• Larazotide Acetate (AT-1001) Inhibits the Intestinal Permeability-Inflammatory Loop Caused by Gliadin and Cytokines

      Durai, Malarvizhi; Kitchens, Kelly Marie; Somerville, Robert; Gopalakrishnan, Shobha; Tamiz, Amir P.; Pandey, Niranjan; Fasano, Alessio; Murray, Joseph A., M.D.; Verdu, Elena; Alkan, Sefik S. (2009-04)
      Altered intestinal permeability and dysfunctional tight junctions (TJ) have been implicated in several autoimmune diseases including celiac disease (CeD). Elevated intestinal permeability leads to additional gluten exposure resulting in a sustained inflammatory loop which has a pivotal role in the pathogenesis of CeD. In this study, we investigated the effect of larazotide acetate (AT-1001), an 8-mer tight junction modulator peptide, on the permeability caused by factors secreted from pepsintrypsin digested gliadin (PT-gliadin) stimulated human PBMC or recombinant cytokines. Treatment of human PBMC with PT-gliadin increased the production of several pro-inflammatory cytokines including TNF-α, IFN-γ, and IL-1β. Basolateral application of this supernatant resulted in an increase in Lucifer Yellow (LY) permeability. We show that larazotide acetate inhibited PT-gliadin activated PBMC supernatants or mixture of proinflammatory cytokines (TNF-α, IFN-γ, and IL-1β)- induced increase in LY permeability in Caco-2 assay. Larazotide acetate also inhibited the transport of immune reactive 9-mer, 13-mer gliadin peptides across a Caco-2 monolayer. Finally, in a double transgenic (HCD4+/HLA/DQ8+) mouse CeD model, oral administration of larazotide acetate prior to oral gliadin treatment blocked intestinal changes such as macrophage accumulation, and intestinal permeability. These results suggest that larazotide acetate can effectively disrupt the pathogenic intestinal “permeability-inflammatory loop” by inhibition of gliadin peptide transport and inhibition of cytokine induced permeability.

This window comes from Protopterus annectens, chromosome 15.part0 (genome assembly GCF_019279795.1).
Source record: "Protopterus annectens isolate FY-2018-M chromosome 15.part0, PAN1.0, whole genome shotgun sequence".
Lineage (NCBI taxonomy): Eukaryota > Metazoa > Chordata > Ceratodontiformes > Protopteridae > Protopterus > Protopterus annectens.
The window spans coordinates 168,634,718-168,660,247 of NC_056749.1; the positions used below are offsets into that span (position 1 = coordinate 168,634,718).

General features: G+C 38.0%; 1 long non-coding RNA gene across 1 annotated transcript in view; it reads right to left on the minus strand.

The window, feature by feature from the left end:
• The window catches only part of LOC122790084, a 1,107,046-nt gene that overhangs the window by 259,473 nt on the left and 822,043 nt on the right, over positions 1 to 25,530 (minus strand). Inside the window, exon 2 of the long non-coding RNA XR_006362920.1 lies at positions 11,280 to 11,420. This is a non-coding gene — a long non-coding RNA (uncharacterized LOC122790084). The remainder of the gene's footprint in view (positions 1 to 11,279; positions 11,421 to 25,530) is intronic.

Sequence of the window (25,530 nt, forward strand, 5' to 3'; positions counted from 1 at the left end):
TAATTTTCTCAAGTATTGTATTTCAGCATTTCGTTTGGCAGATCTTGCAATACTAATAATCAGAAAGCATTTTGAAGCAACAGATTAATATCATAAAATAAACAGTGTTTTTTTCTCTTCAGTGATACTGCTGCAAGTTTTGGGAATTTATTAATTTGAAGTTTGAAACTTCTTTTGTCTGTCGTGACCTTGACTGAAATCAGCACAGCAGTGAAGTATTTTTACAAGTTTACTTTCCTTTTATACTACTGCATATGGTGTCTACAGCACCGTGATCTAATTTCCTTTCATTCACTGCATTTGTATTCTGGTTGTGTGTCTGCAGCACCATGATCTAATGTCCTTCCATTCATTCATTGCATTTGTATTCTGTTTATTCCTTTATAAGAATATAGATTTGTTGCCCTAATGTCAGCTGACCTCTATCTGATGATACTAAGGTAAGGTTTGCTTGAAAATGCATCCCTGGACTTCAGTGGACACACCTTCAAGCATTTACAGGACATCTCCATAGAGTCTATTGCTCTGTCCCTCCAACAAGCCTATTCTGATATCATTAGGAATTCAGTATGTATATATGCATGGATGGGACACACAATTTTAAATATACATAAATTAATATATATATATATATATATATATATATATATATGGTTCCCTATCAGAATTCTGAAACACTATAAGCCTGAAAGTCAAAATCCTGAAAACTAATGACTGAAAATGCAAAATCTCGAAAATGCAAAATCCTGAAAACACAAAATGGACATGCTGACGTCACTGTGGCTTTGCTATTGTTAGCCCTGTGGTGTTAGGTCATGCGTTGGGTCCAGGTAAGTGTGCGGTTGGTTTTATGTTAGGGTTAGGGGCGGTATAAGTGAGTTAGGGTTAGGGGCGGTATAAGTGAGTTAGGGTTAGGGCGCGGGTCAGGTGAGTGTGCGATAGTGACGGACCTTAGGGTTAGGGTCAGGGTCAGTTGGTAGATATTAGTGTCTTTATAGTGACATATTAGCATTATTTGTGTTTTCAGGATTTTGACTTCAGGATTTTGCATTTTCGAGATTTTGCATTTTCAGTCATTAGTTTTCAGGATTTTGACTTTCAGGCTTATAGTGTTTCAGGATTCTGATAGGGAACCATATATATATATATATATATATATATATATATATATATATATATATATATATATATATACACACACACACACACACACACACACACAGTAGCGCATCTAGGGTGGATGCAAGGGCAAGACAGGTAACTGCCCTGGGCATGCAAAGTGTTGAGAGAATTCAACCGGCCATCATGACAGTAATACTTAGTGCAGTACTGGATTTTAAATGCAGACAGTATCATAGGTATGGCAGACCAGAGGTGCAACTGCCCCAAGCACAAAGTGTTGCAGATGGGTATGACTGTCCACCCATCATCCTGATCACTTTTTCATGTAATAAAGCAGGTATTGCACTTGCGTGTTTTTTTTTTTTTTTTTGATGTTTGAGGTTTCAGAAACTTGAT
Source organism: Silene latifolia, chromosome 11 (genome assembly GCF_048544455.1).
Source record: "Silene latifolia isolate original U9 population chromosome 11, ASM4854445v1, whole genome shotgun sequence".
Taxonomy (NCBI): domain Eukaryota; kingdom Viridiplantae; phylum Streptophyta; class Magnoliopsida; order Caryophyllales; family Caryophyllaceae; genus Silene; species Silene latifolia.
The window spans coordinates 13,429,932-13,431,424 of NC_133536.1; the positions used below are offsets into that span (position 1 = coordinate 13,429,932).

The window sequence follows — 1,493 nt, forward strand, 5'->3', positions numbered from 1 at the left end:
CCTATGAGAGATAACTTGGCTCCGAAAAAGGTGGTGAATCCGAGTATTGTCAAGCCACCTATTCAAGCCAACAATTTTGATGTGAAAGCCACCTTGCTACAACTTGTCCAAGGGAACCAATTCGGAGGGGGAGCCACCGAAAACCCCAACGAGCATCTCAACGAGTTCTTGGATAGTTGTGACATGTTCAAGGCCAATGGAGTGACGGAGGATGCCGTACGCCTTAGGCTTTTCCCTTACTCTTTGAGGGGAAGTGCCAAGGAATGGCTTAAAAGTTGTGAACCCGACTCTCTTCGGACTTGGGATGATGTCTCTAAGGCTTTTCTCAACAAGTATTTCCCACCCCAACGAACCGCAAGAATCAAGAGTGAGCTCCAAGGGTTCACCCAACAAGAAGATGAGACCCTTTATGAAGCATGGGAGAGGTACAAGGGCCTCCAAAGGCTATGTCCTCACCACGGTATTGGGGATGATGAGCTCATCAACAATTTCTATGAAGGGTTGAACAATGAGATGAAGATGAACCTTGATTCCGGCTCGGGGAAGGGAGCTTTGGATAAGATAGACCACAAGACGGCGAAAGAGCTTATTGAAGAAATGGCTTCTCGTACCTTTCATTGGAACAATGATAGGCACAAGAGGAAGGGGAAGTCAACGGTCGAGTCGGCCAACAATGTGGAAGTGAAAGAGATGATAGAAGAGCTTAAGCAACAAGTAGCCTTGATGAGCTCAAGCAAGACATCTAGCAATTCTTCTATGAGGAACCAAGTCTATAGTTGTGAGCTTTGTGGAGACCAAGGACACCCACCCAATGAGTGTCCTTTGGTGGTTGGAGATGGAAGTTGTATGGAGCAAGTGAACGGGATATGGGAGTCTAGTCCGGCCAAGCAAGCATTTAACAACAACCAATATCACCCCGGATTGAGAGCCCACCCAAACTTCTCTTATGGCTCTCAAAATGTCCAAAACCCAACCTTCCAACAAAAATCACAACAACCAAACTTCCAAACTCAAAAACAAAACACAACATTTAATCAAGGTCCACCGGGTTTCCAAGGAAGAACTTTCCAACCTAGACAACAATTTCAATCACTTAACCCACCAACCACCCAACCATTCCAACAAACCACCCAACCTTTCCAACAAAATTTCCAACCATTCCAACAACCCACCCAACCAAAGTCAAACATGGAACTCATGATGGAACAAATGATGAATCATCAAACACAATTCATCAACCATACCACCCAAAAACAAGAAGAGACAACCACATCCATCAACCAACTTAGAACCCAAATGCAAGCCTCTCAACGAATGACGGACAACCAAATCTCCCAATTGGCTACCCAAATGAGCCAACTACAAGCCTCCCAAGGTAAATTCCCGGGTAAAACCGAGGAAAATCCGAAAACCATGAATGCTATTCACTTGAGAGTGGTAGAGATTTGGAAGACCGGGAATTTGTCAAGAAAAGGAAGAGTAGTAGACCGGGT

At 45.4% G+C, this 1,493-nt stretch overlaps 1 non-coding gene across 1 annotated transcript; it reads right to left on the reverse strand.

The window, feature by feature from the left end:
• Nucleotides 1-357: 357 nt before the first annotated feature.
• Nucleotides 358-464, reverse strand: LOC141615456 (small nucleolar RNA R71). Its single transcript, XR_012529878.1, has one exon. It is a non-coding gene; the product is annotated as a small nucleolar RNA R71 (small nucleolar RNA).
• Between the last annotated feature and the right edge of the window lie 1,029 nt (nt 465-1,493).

• The mechanism of tight junction disassembly by the ZOT-derived tight junction modulating peptide AT1002

      Tripathi, Amit; Rai, Usha; Goldblum, Simeon E.; Thakar, Manjusha; Watts, Tammara; De Leo, Luigina; Di Toro, Nicola; Not, Tarcisio; Hollenberg, Morley D., 1942-; Fasano, Alessio (2009)
    • New insights on celiac disease pathogenesis: gliadin effects on Zonulin release and intestinal permeability

      Drago, Sandro; Di Pierro, Mariarosaria; Margaretten, Klara; Thakar, Manjusha; Fasano, Alessio (2002)
    • Proteinase-Activated Receptor 2 (PAR-2) Involvement In The Zot/Zonulin-Mediated Regulation Of Intestinal Tight Junctions

      Clemente, Maria Grazia; Vogel, Stefanie N.; Hollenberg, Morley D., 1942-; Fasano, Alessio (2004-05)
    • Role of Zonulin-Dependent Increased Gut Permeability in the Pathogenesis of Type I Diabetes in Humans

      Sapone, Anna; de Magistris, Laura; Iafusco, Dario; Prisco, Franco; Carratu, Romano; Bizzarri, Barbara; Clemente, Maria Grazia; Musu, Maria Paola; Lampis, Rosanna; Cucca, Francesco; et al. (2003)
    • Salmonella typhi induces increased mucosal permeability and elicits a strong pro-inflammatory response ameliorated by vaccine candidates in vitro